In a medium size saucepan combine 2 tablespoons of butter, the heavy cream, garlic, sage, 1/2 teaspoon Bay seasoning, and a pinch of sea salt. Bring cream sauce to a simmer whisking often. Continue to simmer cream sauce for 10 minutes allowing the sauce to reduce in volume by roughly 1/5. Allow sauce to cool for 3-5 minutes. Meanwhile in a small bowl gently whisk the eggs to break up the yolk, then rapidly whisk the eggs into the slightly cooled cream sauce and set aside.
In the buttered and cheese laden baking dish layer 2-3 layers of sliced sweet potatoes working in a spiral pattern slightly overlapping the edges as you go, until the pan is 1/3 filled. Sprinkle the potatoes with 1/2 teaspoon Bay seasoning, fresh cracked pepper, and a slight pinch of sea salt, then top with 1/3 of the flaked smoked salmon and 1/2 cup of the shredded Comte cheese. Pour 1/3 of the cream sauce evenly over top.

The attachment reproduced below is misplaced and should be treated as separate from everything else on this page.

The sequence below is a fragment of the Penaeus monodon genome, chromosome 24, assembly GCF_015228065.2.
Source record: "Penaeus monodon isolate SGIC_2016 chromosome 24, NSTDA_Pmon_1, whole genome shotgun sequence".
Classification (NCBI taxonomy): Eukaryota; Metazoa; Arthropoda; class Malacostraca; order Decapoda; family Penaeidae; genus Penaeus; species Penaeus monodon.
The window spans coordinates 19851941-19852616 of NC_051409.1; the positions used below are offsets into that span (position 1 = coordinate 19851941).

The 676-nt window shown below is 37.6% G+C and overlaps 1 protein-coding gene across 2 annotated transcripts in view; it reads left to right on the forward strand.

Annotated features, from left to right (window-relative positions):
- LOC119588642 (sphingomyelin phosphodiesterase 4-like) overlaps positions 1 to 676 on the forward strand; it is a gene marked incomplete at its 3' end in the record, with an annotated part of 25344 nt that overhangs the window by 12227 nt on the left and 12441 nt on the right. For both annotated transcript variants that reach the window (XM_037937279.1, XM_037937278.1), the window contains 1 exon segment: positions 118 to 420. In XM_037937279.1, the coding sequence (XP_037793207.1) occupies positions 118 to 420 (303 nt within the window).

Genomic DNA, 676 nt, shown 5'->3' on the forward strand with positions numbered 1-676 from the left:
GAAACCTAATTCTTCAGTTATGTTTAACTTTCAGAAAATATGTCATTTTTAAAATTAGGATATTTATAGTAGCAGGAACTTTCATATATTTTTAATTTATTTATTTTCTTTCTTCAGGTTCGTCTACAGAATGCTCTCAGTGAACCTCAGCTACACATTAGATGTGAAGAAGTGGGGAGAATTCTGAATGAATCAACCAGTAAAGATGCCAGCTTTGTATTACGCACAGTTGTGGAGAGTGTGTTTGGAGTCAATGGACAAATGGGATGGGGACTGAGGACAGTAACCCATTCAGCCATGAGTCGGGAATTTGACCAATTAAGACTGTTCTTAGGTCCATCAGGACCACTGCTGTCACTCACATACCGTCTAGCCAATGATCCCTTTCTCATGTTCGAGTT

Work to fill the pan 2/3 full with spiraling potato slices, seasoning again with 1/2 teaspoons Bay seasoning, fresh cracked pepper and a slight pinch of sea salt. Top with 3/4 cup of the shredded Comte cheese and an additional 1/3 of the flaked smoked salmon, pour over another 1/3 of the cream sauce and proceed filling the remainder of the pan with spiraled potato slices stopping approximately 1/4 inch from the rim.
Top potatoes with the remaining 1/2 teaspoon Bay seasoning, fresh cracked pepper, another slight pinch of sea salt, the final third of the smoked salmon and the remaining cream sauce. Holding aside the remaining 3/4 cup of shredded Comte cheese.
Compress the gratin by pushing down across the top and cover the pan with either a tight fitting lid or a buttered sheet of tinfoil. Place into the oven and bake for 40 minutes, remove lid or foil checking to ensure the potatoes are tender, then top with remaining 3/4 cup of Comte cheese and return to the oven uncovered to bake and brown for an additional 25 minutes. Pan contents will be bubbling hot when removed from oven, allow to cool slightly before serving.
Find this article and many more articles sharing Salmon Love at The Salmon Project’s salmon life website!